Earth-Sun Lagrange Two is a real place. In real life, there are several probes, telescopes, and spacecraft currently at Earth-Sun L1 and L2. ESL2 is somewhat unstable, but I’m assuming the Hayden-Pratt test facility is capable of making its own course corrections.
“Fun fact,” Hitoshi said. “The biggest asteroid that thing’s ever fired on was only twelve meters.”
As I realized ships were routinely achieving fractions of lightspeed, the implications of catastrophic collisions with Earth became a problem. Earth would need to have a “no wake” zone similar to speed boats near shore, and a way to enforce it. The UNSDEF array concept was born.
The Comet looked big from the control room, but as they approached it loomed spectacularly large. Nose to tail it measured fifty-two meters. It was rare to be outside of a spaceship, and easy to forget the true size of one when you were accustomed to the cockpit view.
Once I was at an airshow where a ladder was set up next to an F-14. You could climb up and peer down into the cockpit. I recall just how big the ship was, compared to what I was used to seeing in movies. The Comet is much bigger than an F-14, but the idea of scale is the same.
“Bernard’s Beauty, you are cleared for launch”
Yeager named his Bell X-1 Glamorous Glennis, after his wife. It seemed appropriate for Hitoshi to name the Comet Bernard's Beauty.
The Earth was a brilliant sapphire to his starboard, and Mars was a copper star forward.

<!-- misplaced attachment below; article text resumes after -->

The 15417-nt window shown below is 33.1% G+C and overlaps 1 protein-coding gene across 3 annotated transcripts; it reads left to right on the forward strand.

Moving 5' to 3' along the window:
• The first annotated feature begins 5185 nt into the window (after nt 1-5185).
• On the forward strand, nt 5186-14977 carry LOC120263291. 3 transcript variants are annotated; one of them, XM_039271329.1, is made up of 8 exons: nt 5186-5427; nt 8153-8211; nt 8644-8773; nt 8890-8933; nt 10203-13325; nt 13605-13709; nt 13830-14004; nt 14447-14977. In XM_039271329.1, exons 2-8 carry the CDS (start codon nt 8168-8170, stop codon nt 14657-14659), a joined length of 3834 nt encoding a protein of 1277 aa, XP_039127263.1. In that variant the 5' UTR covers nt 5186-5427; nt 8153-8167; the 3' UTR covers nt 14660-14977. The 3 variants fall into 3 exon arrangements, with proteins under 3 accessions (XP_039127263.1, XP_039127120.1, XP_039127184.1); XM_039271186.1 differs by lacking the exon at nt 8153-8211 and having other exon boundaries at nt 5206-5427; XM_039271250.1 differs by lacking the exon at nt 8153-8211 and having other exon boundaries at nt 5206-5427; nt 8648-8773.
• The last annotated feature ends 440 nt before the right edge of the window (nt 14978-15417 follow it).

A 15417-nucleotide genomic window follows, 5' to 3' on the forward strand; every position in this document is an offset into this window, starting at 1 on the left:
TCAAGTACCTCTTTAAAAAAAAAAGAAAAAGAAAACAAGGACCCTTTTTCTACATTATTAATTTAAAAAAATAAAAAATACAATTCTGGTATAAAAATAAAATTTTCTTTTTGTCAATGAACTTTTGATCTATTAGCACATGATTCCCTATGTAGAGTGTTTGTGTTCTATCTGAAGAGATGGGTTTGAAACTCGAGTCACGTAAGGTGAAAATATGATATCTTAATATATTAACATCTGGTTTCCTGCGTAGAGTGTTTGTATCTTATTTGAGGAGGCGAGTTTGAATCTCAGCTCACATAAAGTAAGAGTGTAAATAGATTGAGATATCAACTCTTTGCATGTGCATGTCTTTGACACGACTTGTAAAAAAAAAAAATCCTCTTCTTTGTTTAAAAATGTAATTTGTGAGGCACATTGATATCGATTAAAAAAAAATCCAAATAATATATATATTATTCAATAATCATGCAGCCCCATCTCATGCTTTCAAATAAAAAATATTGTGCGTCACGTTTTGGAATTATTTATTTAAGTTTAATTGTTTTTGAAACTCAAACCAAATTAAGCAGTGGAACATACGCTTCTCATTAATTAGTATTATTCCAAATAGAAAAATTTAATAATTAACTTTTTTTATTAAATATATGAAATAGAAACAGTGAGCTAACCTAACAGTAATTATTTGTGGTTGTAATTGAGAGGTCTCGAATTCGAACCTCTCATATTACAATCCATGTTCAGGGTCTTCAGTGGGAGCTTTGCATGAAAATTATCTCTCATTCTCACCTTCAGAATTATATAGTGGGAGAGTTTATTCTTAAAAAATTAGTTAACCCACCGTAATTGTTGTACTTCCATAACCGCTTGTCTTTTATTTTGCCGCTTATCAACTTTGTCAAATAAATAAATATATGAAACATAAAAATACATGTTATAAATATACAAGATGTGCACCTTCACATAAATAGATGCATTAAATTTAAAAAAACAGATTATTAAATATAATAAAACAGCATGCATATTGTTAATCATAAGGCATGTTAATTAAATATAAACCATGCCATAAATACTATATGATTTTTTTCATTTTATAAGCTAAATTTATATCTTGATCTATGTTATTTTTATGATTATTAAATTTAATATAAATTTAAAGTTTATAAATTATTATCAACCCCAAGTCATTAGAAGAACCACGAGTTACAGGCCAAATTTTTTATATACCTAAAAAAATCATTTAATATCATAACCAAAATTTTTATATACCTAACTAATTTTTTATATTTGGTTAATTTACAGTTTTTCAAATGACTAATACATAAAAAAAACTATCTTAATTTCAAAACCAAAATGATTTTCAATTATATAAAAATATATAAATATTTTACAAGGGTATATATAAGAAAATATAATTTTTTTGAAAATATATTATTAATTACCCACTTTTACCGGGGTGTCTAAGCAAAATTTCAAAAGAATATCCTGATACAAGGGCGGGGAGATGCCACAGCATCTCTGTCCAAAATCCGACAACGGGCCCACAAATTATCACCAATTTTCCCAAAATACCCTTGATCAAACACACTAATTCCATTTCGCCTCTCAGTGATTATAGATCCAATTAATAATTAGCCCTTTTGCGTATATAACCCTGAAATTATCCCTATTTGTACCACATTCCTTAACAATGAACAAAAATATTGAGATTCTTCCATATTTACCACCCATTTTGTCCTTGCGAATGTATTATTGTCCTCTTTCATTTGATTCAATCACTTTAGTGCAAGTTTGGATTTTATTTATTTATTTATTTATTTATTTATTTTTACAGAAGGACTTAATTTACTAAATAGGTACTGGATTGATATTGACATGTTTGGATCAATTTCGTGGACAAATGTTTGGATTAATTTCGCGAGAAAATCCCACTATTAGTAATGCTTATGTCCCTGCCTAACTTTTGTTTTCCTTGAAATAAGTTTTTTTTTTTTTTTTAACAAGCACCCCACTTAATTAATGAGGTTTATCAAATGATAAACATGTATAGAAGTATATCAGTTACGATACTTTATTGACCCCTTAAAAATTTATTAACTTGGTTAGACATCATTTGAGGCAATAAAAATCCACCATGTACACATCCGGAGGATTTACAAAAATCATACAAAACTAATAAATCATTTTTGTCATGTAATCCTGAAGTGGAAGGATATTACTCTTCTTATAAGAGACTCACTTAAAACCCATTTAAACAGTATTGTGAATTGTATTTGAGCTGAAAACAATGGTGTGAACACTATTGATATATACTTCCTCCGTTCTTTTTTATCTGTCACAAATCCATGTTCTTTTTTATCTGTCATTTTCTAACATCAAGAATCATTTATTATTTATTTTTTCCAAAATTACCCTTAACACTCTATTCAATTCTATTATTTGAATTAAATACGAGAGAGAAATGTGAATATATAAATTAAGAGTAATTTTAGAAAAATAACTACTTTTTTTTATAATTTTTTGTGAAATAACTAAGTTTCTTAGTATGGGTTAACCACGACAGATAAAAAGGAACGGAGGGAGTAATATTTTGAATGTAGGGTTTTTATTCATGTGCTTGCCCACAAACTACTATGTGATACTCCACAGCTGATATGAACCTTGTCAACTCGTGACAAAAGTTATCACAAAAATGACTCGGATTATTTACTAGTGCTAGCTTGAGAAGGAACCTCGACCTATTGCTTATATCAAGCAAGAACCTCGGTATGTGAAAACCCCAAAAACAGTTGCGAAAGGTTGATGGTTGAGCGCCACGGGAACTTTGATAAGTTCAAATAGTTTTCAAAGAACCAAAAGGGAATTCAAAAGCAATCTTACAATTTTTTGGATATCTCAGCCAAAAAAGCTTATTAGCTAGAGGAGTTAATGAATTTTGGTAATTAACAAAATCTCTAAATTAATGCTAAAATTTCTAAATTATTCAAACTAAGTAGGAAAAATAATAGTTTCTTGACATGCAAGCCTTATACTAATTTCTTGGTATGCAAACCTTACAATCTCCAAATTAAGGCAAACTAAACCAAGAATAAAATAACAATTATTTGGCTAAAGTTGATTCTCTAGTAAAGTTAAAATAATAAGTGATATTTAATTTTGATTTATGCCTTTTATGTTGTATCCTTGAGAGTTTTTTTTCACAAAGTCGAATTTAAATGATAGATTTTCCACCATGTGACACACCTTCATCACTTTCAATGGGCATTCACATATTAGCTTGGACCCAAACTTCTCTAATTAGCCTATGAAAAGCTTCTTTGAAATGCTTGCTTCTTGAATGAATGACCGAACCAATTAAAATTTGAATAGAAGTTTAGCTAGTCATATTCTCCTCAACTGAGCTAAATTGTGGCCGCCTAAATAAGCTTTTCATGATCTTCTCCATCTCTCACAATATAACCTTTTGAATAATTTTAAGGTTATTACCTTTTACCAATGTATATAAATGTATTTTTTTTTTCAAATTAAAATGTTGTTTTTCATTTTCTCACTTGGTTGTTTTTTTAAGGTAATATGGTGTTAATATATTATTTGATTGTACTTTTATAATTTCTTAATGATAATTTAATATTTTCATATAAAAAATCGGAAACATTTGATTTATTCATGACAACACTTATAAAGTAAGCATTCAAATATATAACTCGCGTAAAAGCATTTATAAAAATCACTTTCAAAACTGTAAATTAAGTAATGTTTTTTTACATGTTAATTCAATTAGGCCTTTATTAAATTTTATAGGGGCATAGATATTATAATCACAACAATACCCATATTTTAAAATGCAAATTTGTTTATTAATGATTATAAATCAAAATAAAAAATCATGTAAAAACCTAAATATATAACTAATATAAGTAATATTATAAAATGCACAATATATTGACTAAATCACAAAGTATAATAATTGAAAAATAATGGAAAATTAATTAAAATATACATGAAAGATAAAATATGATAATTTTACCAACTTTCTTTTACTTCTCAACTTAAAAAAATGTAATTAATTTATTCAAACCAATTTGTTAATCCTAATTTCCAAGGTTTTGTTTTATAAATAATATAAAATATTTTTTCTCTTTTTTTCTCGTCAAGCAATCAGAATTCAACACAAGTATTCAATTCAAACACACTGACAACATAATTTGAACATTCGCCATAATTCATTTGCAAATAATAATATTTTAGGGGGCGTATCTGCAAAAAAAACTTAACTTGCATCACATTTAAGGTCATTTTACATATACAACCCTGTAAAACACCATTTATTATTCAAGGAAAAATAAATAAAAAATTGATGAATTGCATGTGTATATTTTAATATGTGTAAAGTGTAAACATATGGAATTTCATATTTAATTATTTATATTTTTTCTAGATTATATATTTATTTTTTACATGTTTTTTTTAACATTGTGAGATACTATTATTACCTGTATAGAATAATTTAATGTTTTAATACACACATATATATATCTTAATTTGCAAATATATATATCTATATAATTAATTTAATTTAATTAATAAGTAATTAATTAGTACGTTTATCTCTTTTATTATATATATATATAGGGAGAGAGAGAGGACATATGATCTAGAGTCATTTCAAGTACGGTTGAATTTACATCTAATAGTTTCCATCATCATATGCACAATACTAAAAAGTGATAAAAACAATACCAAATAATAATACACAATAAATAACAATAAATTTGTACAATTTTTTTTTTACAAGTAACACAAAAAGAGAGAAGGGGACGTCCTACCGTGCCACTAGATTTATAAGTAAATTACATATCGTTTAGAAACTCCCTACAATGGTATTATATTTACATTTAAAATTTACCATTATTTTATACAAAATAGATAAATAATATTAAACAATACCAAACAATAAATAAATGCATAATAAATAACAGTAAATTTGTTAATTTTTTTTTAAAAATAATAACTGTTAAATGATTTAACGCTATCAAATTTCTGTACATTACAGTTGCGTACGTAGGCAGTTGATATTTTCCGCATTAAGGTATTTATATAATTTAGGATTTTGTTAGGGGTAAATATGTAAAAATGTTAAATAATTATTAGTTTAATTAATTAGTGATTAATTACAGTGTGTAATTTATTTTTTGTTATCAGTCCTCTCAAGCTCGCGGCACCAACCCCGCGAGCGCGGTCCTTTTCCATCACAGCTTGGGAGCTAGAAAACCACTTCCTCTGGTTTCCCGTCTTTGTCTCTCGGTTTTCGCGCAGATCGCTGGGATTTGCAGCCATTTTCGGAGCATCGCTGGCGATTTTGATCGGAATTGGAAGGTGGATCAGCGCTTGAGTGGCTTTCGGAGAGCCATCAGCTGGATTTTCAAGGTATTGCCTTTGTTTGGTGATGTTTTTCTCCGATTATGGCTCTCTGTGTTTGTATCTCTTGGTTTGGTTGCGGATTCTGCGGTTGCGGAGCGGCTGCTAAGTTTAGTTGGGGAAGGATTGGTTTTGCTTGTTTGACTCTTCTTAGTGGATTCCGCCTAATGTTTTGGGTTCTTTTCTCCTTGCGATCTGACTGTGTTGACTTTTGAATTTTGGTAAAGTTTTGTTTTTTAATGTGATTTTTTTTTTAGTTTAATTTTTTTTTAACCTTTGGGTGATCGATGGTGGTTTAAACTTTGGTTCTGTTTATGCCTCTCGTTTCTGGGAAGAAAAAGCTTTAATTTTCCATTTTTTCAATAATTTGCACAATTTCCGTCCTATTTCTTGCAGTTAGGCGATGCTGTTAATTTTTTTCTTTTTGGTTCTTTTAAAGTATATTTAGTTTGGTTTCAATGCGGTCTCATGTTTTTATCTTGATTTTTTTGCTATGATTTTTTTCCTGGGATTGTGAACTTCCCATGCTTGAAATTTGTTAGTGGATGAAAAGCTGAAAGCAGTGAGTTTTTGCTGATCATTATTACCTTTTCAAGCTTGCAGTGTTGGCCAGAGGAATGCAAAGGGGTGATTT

I admit that I'm such a nerd that I plugged the story's date into a solar system simulator to determine the distance between Earth and Mars as well as how they would appear from the cockpit of the Comet.
There was no physical sense of speed—with Riggs there wasn’t even acceleration
The Riggs drive is a fictional variant of the Alcubierre drive. It works on a similar concept, but different execution. RF drives received some press last year, although conventional thinking still says reactionless drives are impossible. If you want to approach significant fractions of light speed, you need a way around the rocket equation, however, which limits how fast you can go based on your exhaust velocity.
“Are you crazy? You’ll be dead in less than a minute if you fly that ship.”
As an engineer, I have to say that what James and Ananke are doing is insane, but it wouldn't be a fun story with careful, pragmatic heroes.
“You were thinking in objective time. We would have been dead within the first seven seconds, on our timeline."
I got all the way to end of the story before it occurred to me that forty-three seconds would pass in just a few seconds for the crew due to time dilation. So, if you didn't die nearly instantly you were doing better than the last run.
“We’re in trouble.” Red icons began spilling across the left screen. “Primary and tertiary are already in resonance."
For a famous example of resonance in a mechanical system, watch the video of the Tacoma Narrows bridge ripping itself apart. It's not quite how resonance between Riggs waves works, but it's the general idea.
Hope you enjoyed the story! More posts to come on the process of creating the cover, and self-publishing.